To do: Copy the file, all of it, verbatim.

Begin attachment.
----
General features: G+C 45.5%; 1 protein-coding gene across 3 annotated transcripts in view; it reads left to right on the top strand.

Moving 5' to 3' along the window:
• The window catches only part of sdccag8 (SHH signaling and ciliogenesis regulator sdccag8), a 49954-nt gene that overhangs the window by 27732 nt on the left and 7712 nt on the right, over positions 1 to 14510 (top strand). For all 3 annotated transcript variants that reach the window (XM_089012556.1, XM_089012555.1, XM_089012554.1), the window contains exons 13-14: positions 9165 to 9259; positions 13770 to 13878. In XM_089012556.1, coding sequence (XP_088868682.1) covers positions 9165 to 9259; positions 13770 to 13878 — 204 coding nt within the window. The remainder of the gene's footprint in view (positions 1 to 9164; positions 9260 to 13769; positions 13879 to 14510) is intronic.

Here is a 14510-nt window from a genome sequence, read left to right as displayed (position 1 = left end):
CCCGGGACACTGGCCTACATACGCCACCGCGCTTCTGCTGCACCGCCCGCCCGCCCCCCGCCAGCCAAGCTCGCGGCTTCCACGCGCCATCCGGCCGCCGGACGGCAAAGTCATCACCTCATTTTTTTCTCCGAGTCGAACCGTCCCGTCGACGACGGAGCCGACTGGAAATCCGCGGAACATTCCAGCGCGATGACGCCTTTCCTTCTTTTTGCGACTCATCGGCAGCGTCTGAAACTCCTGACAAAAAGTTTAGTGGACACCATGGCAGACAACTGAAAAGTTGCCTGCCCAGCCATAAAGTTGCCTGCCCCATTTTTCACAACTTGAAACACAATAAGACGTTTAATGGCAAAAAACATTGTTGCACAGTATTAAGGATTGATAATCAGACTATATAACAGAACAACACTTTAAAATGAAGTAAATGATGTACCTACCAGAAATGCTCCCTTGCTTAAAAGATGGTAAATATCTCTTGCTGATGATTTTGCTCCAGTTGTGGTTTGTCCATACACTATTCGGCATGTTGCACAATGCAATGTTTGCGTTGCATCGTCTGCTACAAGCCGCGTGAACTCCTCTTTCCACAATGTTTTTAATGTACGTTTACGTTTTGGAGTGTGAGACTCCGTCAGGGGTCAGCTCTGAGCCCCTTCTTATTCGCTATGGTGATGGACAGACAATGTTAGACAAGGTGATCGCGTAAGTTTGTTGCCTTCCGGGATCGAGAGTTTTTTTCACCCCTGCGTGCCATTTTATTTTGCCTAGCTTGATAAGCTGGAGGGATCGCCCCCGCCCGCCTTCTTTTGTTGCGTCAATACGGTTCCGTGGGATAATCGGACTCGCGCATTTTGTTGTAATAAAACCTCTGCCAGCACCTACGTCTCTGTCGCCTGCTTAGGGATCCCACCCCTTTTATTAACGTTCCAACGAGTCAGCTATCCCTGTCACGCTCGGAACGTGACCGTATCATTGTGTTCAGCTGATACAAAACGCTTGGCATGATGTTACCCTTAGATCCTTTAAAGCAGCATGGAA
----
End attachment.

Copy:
General features: G+C 45.5%; 1 protein-coding gene across 3 annotated transcripts in view; it reads left to right on the top strand.

Moving 5' to 3' along the window:
• The window catches only part of sdccag8 (SHH signaling and ciliogenesis regulator sdccag8), a 49954-nt gene that overhangs the window by 27732 nt on the left and 7712 nt on the right, over positions 1 to 14510 (top strand). For all 3 annotated transcript variants that reach the window (XM_089012556.1, XM_089012555.1, XM_089012554.1), the window contains exons 13-14: positions 9165 to 9259; positions 13770 to 13878. In XM_089012556.1, coding sequence (XP_088868682.1) covers positions 9165 to 9259; positions 13770 to 13878 — 204 coding nt within the window. The remainder of the gene's footprint in view (positions 1 to 9164; positions 9260 to 13769; positions 13879 to 14510) is intronic.

Here is a 14510-nt window from a genome sequence, read left to right as displayed (position 1 = left end):
CCCGGGACACTGGCCTACATACGCCACCGCGCTTCTGCTGCACCGCCCGCCCGCCCCCCGCCAGCCAAGCTCGCGGCTTCCACGCGCCATCCGGCCGCCGGACGGCAAAGTCATCACCTCATTTTTTTCTCCGAGTCGAACCGTCCCGTCGACGACGGAGCCGACTGGAAATCCGCGGAACATTCCAGCGCGATGACGCCTTTCCTTCTTTTTGCGACTCATCGGCAGCGTCTGAAACTCCTGACAAAAAGTTTAGTGGACACCATGGCAGACAACTGAAAAGTTGCCTGCCCAGCCATAAAGTTGCCTGCCCCATTTTTCACAACTTGAAACACAATAAGACGTTTAATGGCAAAAAACATTGTTGCACAGTATTAAGGATTGATAATCAGACTATATAACAGAACAACACTTTAAAATGAAGTAAATGATGTACCTACCAGAAATGCTCCCTTGCTTAAAAGATGGTAAATATCTCTTGCTGATGATTTTGCTCCAGTTGTGGTTTGTCCATACACTATTCGGCATGTTGCACAATGCAATGTTTGCGTTGCATCGTCTGCTACAAGCCGCGTGAACTCCTCTTTCCACAATGTTTTTAATGTACGTTTACGTTTTGGAGTGTGAGACTCCGTCAGGGGTCAGCTCTGAGCCCCTTCTTATTCGCTATGGTGATGGACAGACAATGTTAGACAAGGTGATCGCGTAAGTTTGTTGCCTTCCGGGATCGAGAGTTTTTTTCACCCCTGCGTGCCATTTTATTTTGCCTAGCTTGATAAGCTGGAGGGATCGCCCCCGCCCGCCTTCTTTTGTTGCGTCAATACGGTTCCGTGGGATAATCGGACTCGCGCATTTTGTTGTAATAAAACCTCTGCCAGCACCTACGTCTCTGTCGCCTGCTTAGGGATCCCACCCCTTTTATTAACGTTCCAACGAGTCAGCTATCCCTGTCACGCTCGGAACGTGACCGTATCATTGTGTTCAGCTGATACAAAACGCTTGGCATGATGTTACCCTTAGATCCTTTAAAGCAGCATGGAA